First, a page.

On September 20, 2011, Piao Wenyao (9p) won the 13th Ahan Tongshan Cup, defeating Chen Yaoye (9p) in the final. The Ahan Tongshan Cup is a lightning tournament in China and is sometimes known as the Agon Cup, because it shares a sponsor with the Agon-Kiriyama Cup in Japan. Earlier this year Piao won the 15th LG Cup and earned himself a promotion to 9 dan.
The quarter finals of the 2nd Olleh KT Cup are nearly upon us and soon the top professional players in Korea will be pitted against one another. Park Junghwan (9p), Lee Sedol (9p), Kim Jiseok (7p), Kang Dongyun (9p) and Heo Youngho (9p) have already qualified. The final two places will be decided between Cho Hanseung (9p) and Lee Younggu (8p) on September 23, 2011. And Lee Changho (9p) and Kang Yootaek (4p) on September 25.
Each of the three Meijin tournaments have started in China, Korea and Japan. Let’s see how things stand as of September 14, 2011. In Japan, Yamashita Keigo (9p), current Honinbo title holder, is challenging Iyama Yuta (9p) for the Meijin title in a best of 7 games match. In China, the challenger match for the Mingren title is being played between Kong Jie (9p) and Li Zhe (6p). In Korea, the Myeongin is being played as a knock out tournament between 16 players for the first time.
Joanne Missingham (5p), who plays professionally under her Chinese name, Hei Jiajia, was recently spotted carrying an unusual paper fan at her games. Upon closer inspection, the fan is inscribed with ‘protest against gender discrimination’ in Chinese calligraphy. The incident that sparked this protest was the recent 2nd Qiandeng Cup, a friendly tournament between Chinese and Taiwanese professionals…
On August 31, 2011, Chen Yaoye (9p) claimed his second China Korea Tengen title. The China Korea Tengen, also known as the Dongli Cup, pits the Chinese Tianyuan title holder against the current Korean Chunwon. Chen defeated Korea’s Choi Cheolhan (9p), 2 games to 0. This victory is extra sweet for Chen, who first won the title in 2009 by defeating Kang Dongyun (9p) and then lost it last year to Park Junghwan.
On August 26 2011, the group stage of the 16th Samsung Cup concluded in Beijing and the draw for the round of 16 was announced. Fans of the Stone Buddha will be relieved to know that Lee Changho (9p), who only joined the main draw through receiving a wildcard, made it to the round of 16. Unfortunately, Park Junghwan (9p), the recent winner of the 24th Fujitsu Cup, did not progress through the ‘Group of Death’.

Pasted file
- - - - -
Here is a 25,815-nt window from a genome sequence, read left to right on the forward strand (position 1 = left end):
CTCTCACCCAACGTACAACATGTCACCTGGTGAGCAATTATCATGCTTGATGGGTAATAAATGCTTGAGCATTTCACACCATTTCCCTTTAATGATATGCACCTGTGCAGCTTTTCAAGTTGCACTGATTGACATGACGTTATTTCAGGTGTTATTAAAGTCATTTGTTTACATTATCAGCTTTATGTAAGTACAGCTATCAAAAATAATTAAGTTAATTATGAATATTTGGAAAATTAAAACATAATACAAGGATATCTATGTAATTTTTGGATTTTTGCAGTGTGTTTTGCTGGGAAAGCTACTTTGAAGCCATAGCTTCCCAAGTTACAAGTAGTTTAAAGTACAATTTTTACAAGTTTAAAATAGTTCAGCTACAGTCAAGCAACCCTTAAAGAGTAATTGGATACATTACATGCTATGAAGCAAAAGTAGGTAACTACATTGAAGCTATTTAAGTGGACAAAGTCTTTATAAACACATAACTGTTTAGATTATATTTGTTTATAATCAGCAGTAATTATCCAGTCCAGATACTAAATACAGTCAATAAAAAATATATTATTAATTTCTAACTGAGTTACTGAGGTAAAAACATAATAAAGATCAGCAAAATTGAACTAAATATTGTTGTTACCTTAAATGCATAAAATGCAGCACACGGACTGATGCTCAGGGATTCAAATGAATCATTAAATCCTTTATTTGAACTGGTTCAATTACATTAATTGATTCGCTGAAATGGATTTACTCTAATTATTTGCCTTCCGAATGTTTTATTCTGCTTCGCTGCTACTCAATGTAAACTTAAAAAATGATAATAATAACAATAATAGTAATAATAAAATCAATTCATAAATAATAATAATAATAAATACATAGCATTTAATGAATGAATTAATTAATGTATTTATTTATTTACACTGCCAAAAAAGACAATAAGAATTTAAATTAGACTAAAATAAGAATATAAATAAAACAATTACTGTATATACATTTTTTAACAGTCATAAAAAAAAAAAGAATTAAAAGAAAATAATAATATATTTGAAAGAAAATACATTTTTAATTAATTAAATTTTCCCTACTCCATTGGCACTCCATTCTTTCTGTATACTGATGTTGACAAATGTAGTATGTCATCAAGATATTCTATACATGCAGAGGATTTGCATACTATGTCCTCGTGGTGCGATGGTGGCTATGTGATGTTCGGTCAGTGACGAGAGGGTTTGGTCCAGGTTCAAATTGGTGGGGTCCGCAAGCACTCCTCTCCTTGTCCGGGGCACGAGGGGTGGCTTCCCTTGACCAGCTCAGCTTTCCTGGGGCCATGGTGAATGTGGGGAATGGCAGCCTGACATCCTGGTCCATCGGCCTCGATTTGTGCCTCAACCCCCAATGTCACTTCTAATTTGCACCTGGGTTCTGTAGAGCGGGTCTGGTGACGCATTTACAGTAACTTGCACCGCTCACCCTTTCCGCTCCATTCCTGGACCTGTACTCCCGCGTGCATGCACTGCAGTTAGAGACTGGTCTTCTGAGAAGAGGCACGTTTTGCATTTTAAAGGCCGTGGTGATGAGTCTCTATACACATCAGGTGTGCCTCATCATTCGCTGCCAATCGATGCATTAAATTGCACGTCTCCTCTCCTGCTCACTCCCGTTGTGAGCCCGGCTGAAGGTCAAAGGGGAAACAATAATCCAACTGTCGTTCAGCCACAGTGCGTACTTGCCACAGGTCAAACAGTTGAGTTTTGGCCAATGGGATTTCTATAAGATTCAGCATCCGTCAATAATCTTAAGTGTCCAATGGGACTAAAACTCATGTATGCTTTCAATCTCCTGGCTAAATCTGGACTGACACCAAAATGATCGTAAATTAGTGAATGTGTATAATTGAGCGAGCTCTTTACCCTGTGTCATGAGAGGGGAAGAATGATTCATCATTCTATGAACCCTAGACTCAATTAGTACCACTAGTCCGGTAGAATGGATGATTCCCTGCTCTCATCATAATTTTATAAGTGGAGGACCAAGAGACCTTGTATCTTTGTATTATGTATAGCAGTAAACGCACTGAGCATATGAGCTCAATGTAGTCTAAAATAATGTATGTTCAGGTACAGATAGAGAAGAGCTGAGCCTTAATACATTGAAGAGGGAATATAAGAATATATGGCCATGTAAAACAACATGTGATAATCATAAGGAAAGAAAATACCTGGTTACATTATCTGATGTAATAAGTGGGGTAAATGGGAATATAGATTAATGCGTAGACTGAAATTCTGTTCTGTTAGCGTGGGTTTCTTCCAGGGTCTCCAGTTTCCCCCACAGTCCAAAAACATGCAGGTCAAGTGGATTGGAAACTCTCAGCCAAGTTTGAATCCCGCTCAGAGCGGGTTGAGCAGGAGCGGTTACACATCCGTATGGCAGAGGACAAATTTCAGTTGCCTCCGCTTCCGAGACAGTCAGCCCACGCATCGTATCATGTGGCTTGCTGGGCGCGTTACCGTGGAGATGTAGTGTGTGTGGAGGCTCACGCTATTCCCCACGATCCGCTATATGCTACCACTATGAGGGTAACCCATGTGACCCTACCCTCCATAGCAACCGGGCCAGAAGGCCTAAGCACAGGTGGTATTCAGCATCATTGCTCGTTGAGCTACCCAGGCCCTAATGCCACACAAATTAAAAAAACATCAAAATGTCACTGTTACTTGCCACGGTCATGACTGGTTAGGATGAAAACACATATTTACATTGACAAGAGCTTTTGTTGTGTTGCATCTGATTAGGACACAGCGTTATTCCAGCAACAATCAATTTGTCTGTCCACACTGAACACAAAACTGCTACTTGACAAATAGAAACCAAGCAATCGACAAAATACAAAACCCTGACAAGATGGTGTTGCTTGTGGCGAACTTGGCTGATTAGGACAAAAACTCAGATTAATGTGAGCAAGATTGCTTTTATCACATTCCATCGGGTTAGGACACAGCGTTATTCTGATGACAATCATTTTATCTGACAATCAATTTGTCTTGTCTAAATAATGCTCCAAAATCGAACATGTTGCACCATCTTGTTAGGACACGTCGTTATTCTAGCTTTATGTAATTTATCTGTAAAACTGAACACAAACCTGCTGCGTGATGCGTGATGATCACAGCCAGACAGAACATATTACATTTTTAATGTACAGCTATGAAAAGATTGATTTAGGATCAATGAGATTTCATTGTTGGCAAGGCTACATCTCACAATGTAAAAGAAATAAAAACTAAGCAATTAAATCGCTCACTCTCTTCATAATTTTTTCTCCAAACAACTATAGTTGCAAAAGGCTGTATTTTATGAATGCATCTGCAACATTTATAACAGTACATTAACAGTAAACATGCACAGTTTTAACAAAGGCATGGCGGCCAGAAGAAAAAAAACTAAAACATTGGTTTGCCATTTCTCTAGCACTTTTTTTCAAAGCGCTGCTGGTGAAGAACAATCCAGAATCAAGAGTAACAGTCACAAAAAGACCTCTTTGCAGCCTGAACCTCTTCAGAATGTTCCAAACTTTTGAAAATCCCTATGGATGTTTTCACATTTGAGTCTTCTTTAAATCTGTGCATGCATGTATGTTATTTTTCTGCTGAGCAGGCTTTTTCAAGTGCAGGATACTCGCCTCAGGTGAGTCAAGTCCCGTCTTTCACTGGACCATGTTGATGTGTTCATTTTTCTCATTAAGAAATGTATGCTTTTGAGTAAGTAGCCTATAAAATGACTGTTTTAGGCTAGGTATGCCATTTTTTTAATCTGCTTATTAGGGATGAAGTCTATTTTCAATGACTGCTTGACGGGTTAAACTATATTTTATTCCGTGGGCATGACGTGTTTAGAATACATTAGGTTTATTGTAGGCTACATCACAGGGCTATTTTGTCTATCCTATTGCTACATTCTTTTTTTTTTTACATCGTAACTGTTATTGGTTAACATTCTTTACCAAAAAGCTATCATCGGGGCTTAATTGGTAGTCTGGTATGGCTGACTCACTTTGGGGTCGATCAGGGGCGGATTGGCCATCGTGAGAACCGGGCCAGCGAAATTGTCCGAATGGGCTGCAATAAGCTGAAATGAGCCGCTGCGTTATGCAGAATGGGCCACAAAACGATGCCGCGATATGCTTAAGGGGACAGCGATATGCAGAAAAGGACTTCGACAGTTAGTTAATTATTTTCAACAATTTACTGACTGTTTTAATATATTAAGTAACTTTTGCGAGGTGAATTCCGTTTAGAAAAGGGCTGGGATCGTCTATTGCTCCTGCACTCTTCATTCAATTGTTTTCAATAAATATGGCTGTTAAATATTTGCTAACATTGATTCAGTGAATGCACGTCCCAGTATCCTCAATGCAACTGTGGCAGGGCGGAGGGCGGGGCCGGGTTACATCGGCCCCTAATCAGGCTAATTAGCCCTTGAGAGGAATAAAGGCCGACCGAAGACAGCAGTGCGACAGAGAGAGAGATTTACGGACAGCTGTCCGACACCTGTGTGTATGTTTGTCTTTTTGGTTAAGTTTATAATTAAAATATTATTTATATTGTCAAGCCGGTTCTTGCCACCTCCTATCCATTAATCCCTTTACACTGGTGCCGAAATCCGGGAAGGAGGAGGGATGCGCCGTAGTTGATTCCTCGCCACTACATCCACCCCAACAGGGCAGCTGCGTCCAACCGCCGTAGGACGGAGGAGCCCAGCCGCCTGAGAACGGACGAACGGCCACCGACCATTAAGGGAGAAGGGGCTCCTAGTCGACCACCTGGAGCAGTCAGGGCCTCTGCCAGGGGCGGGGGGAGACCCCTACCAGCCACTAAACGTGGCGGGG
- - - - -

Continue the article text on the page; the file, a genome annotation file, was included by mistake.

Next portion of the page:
On August 24 2011, Go professionals from China, Japan and Korea gathered in Beijing for the main tournament of the 16th Samsung Cup. Some had won a spot in the main draw by playing through preliminaries, others were seeded based on last year’s performance. Lee Changho (9p) of Korea received this year’s wildcard. The Samsung Cup draw is convoluted, though arguably fairer than a straight knockout format…
The 2nd China Japan Korea Meijin kicked off in Changde, China on August 16, 2011. Title holders of Mingren from China, Myeongin from Korea and Meijin from Japan went head to head to decide who would be the World Meijin. This year, Korea’s Park Younghun (9p), Japan’s Iyama Yuta (9p) and China’s Jiang Weijie (5p) battled each other for the title.
On August 14, 2011, the 24th Fujitsu Cup came to an exciting finish as Park Junghwan (9p) of Korea took the title, defeating China’s Qiu Jun (8p). This is Park’s first major international title, but at only 18 years of age, it will most certainly be followed by many more. With this win, Park sets a new record as the youngest player ever to win the presitigious Fujitsu Cup.
We’re getting to the business end of the 24th Fujitsu Cup and places in the semi final were decided today (August 12, 2011). The last 4 players left standing are Korean youngster, Park Junghwan (9p), Japan’s Iyama Yuta (9p) and China’s Qiu Jun (8p) and Jiang Weijie (5p). Tomorrow, Park will take on Iyama and the two remaining Chinese players will play one another.